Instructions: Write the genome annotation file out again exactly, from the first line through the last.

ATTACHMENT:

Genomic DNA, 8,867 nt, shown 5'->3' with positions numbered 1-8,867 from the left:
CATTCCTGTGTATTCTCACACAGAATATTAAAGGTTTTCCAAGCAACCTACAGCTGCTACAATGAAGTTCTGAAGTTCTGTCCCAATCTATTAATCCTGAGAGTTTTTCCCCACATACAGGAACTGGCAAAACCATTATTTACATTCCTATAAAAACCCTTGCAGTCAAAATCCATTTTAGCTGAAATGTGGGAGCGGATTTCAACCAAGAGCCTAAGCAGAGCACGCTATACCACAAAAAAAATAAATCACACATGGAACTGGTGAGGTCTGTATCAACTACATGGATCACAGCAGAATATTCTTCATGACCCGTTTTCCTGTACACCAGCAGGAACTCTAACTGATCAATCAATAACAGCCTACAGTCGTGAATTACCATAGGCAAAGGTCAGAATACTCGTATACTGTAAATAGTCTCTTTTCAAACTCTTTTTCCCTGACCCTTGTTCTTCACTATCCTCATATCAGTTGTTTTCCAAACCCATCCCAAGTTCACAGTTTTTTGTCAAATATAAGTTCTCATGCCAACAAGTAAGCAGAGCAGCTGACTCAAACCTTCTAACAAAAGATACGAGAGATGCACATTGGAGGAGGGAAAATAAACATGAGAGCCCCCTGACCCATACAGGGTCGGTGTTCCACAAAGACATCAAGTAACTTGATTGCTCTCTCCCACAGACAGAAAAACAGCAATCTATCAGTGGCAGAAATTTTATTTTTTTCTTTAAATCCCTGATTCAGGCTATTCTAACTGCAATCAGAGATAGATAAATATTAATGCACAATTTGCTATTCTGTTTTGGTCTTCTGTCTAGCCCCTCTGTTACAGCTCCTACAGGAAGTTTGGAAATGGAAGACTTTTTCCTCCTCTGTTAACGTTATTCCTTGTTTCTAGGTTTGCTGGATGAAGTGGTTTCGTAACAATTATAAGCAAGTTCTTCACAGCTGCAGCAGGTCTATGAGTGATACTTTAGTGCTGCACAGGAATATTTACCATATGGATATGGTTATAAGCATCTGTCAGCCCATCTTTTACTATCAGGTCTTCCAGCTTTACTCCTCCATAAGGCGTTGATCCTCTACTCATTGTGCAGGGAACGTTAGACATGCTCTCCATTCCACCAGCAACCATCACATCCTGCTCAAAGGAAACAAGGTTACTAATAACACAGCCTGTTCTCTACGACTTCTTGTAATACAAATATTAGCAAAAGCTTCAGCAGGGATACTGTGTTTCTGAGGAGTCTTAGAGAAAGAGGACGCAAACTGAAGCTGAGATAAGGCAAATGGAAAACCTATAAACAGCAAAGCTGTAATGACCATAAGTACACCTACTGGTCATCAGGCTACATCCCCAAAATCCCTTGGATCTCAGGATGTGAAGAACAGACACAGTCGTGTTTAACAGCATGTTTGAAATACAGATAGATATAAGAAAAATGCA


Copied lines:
Genomic DNA, 8,867 nt, shown 5'->3' with positions numbered 1-8,867 from the left:
CATTCCTGTGTATTCTCACACAGAATATTAAAGGTTTTCCAAGCAACCTACAGCTGCTACAATGAAGTTCTGAAGTTCTGTCCCAATCTATTAATCCTGAGAGTTTTTCCCCACATACAGGAACTGGCAAAACCATTATTTACATTCCTATAAAAACCCTTGCAGTCAAAATCCATTTTAGCTGAAATGTGGGAGCGGATTTCAACCAAGAGCCTAAGCAGAGCACGCTATACCACAAAAAAAATAAATCACACATGGAACTGGTGAGGTCTGTATCAACTACATGGATCACAGCAGAATATTCTTCATGACCCGTTTTCCTGTACACCAGCAGGAACTCTAACTGATCAATCAATAACAGCCTACAGTCGTGAATTACCATAGGCAAAGGTCAGAATACTCGTATACTGTAAATAGTCTCTTTTCAAACTCTTTTTCCCTGACCCTTGTTCTTCACTATCCTCATATCAGTTGTTTTCCAAACCCATCCCAAGTTCACAGTTTTTTGTCAAATATAAGTTCTCATGCCAACAAGTAAGCAGAGCAGCTGACTCAAACCTTCTAACAAAAGATACGAGAGATGCACATTGGAGGAGGGAAAATAAACATGAGAGCCCCCTGACCCATACAGGGTCGGTGTTCCACAAAGACATCAAGTAACTTGATTGCTCTCTCCCACAGACAGAAAAACAGCAATCTATCAGTGGCAGAAATTTTATTTTTTTCTTTAAATCCCTGATTCAGGCTATTCTAACTGCAATCAGAGATAGATAAATATTAATGCACAATTTGCTATTCTGTTTTGGTCTTCTGTCTAGCCCCTCTGTTACAGCTCCTACAGGAAGTTTGGAAATGGAAGACTTTTTCCTCCTCTGTTAACGTTATTCCTTGTTTCTAGGTTTGCTGGATGAAGTGGTTTCGTAACAATTATAAGCAAGTTCTTCACAGCTGCAGCAGGTCTATGAGTGATACTTTAGTGCTGCACAGGAATATTTACCATATGGATATGGTTATAAGCATCTGTCAGCCCATCTTTTACTATCAGGTCTTCCAGCTTTACTCCTCCATAAGGCGTTGATCCTCTACTCATTGTGCAGGGAACGTTAGACATGCTCTCCATTCCACCAGCAACCATCACATCCTGCTCAAAGGAAACAAGGTTACTAATAACACAGCCTGTTCTCTACGACTTCTTGTAATACAAATATTAGCAAAAGCTTCAGCAGGGATACTGTGTTTCTGAGGAGTCTTAGAGAAAGAGGACGCAAACTGAAGCTGAGATAAGGCAAATGGAAAACCTATAAACAGCAAAGCTGTAATGACCATAAGTACACCTACTGGTCATCAGGCTACATCCCCAAAATCCCTTGGATCTCAGGATGTGAAGAACAGACACAGTCGTGTTTAACAGCATGTTTGAAATACAGATAGATATAAGAAAAATGCA